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Author Topic: Hay / Haylage & Lick  (Read 13159 times)

Fishyhaddock

  • Joined Apr 2009
  • aberdeenshire
Hay / Haylage & Lick
« on: November 25, 2010, 07:34:15 pm »
Hi there - it's our first winter with sheep - 2 wethers and 2 ewes (who will be returning from the tup soon). Snow is here and I have been reading a lot about ad hoc hay and a lick. Can anyone advise on type of lick and whether haylage is as good as hay / not. Would you advise to feed all the sheep the same or differently for the ewes that will hopefully be in lamb? Cheers.

pikilily

  • Joined Jan 2009
  • Do what you enjoy; And enjoy what you do!!
Re: Hay / Haylage & Lick
« Reply #1 on: November 26, 2010, 01:03:45 pm »
hello, FH!!  there are loads of very experienced folk here who will give you good advice, but in the interim...

If the ewes are due to go off to the tup soon. i think the idea is to 'flush' them ie give them a good feeding for a couple of weeks ( as long as they are not already too fat) on your best grass supplemented with a high energy lick (your feedmerchant will advise which one) If would suppose the wethers can eat with the ewes, otherwise it may be awkward to seperate them???  you dont waant the ewes too fat cos it can affect their fertility- you end up with singles, and potentially a more difficult lambing.
Oh btw- the lick will keep for later in the winter (later in the pregnancy)...two ewes wont eat it all in a couple of weeks before they go for their nuptuals.

If you dont want to get a lick, i think you can feed them a hard feed, bulked out with some molassed sugar beet. sheep can eat it unsoaked but i always soak it - habit cos of the horses!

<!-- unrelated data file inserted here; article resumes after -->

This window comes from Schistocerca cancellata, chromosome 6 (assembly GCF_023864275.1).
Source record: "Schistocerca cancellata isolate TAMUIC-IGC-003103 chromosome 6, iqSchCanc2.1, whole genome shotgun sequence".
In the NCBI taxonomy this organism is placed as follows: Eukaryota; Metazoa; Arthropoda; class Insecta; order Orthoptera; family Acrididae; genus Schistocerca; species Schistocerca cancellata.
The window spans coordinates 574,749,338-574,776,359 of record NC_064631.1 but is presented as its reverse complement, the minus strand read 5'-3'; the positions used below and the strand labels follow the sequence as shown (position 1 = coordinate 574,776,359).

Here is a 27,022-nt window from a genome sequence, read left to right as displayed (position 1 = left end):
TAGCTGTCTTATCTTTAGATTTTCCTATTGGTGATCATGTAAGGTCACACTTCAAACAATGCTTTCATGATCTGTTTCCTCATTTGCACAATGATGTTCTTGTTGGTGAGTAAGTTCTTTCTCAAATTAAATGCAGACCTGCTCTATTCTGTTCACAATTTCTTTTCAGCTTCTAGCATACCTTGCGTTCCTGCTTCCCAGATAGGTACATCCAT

If you are needing to give them hay, sheep like the softer hay. whereas horses prefer the courser hay..you would feel the difference if you get the chance to compare. thats not to say that sheep wont eat the courser stuff, or vise versa. I get two different types in, from experience of my sheep's preference.

I have never given my sheep haylage......mmmmm dont know the answer to that. i would wonder if it may bloat them cos of the fermentation process for haylage...someone will correct me!!  Also, normally haylage is more expensive!

Hope this helps a bit...until someone else can answer
Emma T
If you don't have a dream; how you gonna have a dream come true?

lachlanandmarcus

  • Joined Aug 2010
  • Aberdeenshire
Re: Hay / Haylage & Lick
« Reply #2 on: November 26, 2010, 04:57:23 pm »
Lots of people do feed haylage to sheep, and its OK for them as long as (just as with horses) it is sweet, sealed with no holes and no mould. More a concern in the shoulder period of autumn/spring where they might not eat it quick enough and the temps are higher; as long as the bag is sealed and it smells and looks nice they will do fine on it. But bear in mind some sheep just dont take to it.

Agree about them preferring soft hay, we buy in coarse stuff for the horses and make hay for the sheep and our own hay ismassively softer and pale green not straw colour. I tested the sheep by putting in a horse bale (which cost 3x as much) and they refused to eat it. The hay we made (and this was the first ever bale so it wasnt just they were used to it), they fell upon and devoured. Made me feel the effort was worthwhile to make the hay!

pikilily

  • Joined Jan 2009
  • Do what you enjoy; And enjoy what you do!!
Re: Hay / Haylage & Lick
« Reply #3 on: November 26, 2010, 07:22:54 pm »
thats good to know - the haylage bit !! thanks
L&M
If you don't have a dream; how you gonna have a dream come true?

Freddiesfarm

  • Joined Jan 2010
Re: Hay / Haylage & Lick